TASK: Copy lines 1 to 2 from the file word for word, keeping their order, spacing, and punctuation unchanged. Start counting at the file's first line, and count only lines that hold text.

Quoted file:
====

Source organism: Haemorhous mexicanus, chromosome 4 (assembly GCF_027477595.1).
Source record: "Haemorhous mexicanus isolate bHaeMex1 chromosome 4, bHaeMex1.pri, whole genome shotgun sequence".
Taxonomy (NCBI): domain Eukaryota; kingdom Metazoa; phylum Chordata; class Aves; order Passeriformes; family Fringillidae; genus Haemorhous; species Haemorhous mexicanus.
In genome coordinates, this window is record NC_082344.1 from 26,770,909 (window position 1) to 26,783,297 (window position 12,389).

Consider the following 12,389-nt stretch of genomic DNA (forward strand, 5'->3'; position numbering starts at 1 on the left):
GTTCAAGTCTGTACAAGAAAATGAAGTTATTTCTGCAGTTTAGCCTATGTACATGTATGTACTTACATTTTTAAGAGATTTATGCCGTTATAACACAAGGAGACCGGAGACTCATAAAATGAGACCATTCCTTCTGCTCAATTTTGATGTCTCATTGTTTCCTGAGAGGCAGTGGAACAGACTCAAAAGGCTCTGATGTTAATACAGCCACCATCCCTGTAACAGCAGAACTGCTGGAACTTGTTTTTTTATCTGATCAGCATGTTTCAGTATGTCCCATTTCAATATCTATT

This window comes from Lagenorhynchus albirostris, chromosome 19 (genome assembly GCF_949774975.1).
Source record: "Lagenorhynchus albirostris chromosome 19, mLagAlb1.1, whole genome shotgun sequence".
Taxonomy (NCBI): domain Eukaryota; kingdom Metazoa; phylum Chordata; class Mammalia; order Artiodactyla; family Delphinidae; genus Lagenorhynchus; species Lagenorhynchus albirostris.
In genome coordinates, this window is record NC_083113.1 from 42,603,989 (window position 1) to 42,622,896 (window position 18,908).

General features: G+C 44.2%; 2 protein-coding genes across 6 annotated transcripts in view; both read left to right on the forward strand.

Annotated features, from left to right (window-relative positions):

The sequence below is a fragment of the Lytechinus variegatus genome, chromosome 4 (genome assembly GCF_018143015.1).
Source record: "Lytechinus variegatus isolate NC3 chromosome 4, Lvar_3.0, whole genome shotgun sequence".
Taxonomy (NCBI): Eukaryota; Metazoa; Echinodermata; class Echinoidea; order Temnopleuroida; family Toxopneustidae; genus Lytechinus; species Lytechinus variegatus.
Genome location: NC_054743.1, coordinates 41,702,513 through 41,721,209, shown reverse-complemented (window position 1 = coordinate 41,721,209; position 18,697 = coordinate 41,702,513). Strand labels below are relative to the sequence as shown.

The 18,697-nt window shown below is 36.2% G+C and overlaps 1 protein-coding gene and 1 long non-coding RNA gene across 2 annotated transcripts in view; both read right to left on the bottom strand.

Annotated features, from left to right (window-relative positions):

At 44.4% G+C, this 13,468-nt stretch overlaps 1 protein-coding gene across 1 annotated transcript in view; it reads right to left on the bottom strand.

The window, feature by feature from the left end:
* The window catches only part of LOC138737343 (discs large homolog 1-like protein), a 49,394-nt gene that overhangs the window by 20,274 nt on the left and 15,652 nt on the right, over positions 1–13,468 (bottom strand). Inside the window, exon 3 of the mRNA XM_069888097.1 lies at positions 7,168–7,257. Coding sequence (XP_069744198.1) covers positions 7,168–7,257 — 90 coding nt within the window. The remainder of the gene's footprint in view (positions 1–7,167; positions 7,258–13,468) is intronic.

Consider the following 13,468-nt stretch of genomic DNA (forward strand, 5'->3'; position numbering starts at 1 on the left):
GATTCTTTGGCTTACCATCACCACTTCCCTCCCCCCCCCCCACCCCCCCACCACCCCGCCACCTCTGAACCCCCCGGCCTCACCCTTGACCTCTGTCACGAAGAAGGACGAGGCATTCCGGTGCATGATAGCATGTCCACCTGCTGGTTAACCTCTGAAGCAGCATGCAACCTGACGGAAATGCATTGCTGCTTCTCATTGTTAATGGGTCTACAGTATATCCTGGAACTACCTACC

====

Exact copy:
Source organism: Haemorhous mexicanus, chromosome 4 (assembly GCF_027477595.1).
Source record: "Haemorhous mexicanus isolate bHaeMex1 chromosome 4, bHaeMex1.pri, whole genome shotgun sequence".